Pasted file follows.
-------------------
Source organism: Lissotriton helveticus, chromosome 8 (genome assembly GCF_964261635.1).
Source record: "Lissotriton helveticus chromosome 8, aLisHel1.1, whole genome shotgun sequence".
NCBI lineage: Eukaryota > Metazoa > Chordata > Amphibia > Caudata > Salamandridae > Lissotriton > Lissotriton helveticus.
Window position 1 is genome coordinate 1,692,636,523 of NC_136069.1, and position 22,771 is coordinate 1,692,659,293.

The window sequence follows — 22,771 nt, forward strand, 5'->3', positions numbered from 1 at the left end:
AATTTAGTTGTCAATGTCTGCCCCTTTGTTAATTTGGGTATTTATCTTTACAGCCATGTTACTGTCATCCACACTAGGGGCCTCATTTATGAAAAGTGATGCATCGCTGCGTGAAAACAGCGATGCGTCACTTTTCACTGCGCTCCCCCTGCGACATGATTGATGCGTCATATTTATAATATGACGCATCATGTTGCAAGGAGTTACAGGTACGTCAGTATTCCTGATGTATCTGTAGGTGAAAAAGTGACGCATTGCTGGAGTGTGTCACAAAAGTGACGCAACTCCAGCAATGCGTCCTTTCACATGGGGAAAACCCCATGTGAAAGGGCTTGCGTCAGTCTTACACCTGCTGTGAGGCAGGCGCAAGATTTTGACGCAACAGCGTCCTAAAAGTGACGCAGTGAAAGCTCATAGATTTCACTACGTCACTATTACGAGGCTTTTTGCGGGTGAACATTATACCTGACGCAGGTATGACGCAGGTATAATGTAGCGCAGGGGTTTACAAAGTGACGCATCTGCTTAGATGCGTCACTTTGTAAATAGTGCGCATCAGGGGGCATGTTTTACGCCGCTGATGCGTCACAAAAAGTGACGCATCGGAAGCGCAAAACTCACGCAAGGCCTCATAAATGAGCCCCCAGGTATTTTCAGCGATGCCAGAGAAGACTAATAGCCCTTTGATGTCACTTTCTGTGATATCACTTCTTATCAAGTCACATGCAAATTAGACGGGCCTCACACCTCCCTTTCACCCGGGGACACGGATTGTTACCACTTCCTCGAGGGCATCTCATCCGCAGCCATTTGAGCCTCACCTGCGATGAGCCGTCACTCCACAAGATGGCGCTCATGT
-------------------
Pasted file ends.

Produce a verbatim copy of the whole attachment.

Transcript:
Source organism: Lissotriton helveticus, chromosome 8 (genome assembly GCF_964261635.1).
Source record: "Lissotriton helveticus chromosome 8, aLisHel1.1, whole genome shotgun sequence".
NCBI lineage: Eukaryota > Metazoa > Chordata > Amphibia > Caudata > Salamandridae > Lissotriton > Lissotriton helveticus.
Window position 1 is genome coordinate 1,692,636,523 of NC_136069.1, and position 22,771 is coordinate 1,692,659,293.

The window sequence follows — 22,771 nt, forward strand, 5'->3', positions numbered from 1 at the left end:
AATTTAGTTGTCAATGTCTGCCCCTTTGTTAATTTGGGTATTTATCTTTACAGCCATGTTACTGTCATCCACACTAGGGGCCTCATTTATGAAAAGTGATGCATCGCTGCGTGAAAACAGCGATGCGTCACTTTTCACTGCGCTCCCCCTGCGACATGATTGATGCGTCATATTTATAATATGACGCATCATGTTGCAAGGAGTTACAGGTACGTCAGTATTCCTGATGTATCTGTAGGTGAAAAAGTGACGCATTGCTGGAGTGTGTCACAAAAGTGACGCAACTCCAGCAATGCGTCCTTTCACATGGGGAAAACCCCATGTGAAAGGGCTTGCGTCAGTCTTACACCTGCTGTGAGGCAGGCGCAAGATTTTGACGCAACAGCGTCCTAAAAGTGACGCAGTGAAAGCTCATAGATTTCACTACGTCACTATTACGAGGCTTTTTGCGGGTGAACATTATACCTGACGCAGGTATGACGCAGGTATAATGTAGCGCAGGGGTTTACAAAGTGACGCATCTGCTTAGATGCGTCACTTTGTAAATAGTGCGCATCAGGGGGCATGTTTTACGCCGCTGATGCGTCACAAAAAGTGACGCATCGGAAGCGCAAAACTCACGCAAGGCCTCATAAATGAGCCCCCAGGTATTTTCAGCGATGCCAGAGAAGACTAATAGCCCTTTGATGTCACTTTCTGTGATATCACTTCTTATCAAGTCACATGCAAATTAGACGGGCCTCACACCTCCCTTTCACCCGGGGACACGGATTGTTACCACTTCCTCGAGGGCATCTCATCCGCAGCCATTTGAGCCTCACCTGCGATGAGCCGTCACTCCACAAGATGGCGCTCATGT